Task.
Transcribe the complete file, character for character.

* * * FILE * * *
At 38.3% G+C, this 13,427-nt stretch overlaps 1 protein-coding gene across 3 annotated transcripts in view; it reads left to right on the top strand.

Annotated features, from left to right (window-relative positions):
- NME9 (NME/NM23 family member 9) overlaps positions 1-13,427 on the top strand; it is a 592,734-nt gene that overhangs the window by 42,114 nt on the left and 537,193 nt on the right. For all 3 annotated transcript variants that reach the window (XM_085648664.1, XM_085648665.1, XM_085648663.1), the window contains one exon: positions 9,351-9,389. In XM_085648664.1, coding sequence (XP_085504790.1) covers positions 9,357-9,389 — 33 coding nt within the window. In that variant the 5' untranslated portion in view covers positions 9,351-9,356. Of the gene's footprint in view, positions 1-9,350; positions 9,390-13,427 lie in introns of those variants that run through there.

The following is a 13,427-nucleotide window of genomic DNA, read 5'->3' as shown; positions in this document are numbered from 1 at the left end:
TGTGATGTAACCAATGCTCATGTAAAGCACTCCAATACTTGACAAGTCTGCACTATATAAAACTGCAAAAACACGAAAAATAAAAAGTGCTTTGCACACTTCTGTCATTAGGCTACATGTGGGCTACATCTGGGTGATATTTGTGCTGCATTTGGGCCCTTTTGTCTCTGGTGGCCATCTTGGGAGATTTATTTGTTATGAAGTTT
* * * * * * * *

At 38.3% G+C, this 13,427-nt stretch overlaps 1 protein-coding gene across 3 annotated transcripts in view; it reads left to right on the top strand.

Annotated features, from left to right (window-relative positions):
- NME9 (NME/NM23 family member 9) overlaps positions 1-13,427 on the top strand; it is a 592,734-nt gene that overhangs the window by 42,114 nt on the left and 537,193 nt on the right. For all 3 annotated transcript variants that reach the window (XM_085648664.1, XM_085648665.1, XM_085648663.1), the window contains one exon: positions 9,351-9,389. In XM_085648664.1, coding sequence (XP_085504790.1) covers positions 9,357-9,389 — 33 coding nt within the window. In that variant the 5' untranslated portion in view covers positions 9,351-9,356. Of the gene's footprint in view, positions 1-9,350; positions 9,390-13,427 lie in introns of those variants that run through there.

The following is a 13,427-nucleotide window of genomic DNA, read 5'->3' as shown; positions in this document are numbered from 1 at the left end:
TGTGATGTAACCAATGCTCATGTAAAGCACTCCAATACTTGACAAGTCTGCACTATATAAAACTGCAAAAACACGAAAAATAAAAAGTGCTTTGCACACTTCTGTCATTAGGCTACATGTGGGCTACATCTGGGTGATATTTGTGCTGCATTTGGGCCCTTTTGTCTCTGGTGGCCATCTTGGGAGATTTATTTGTTATGAAGTTT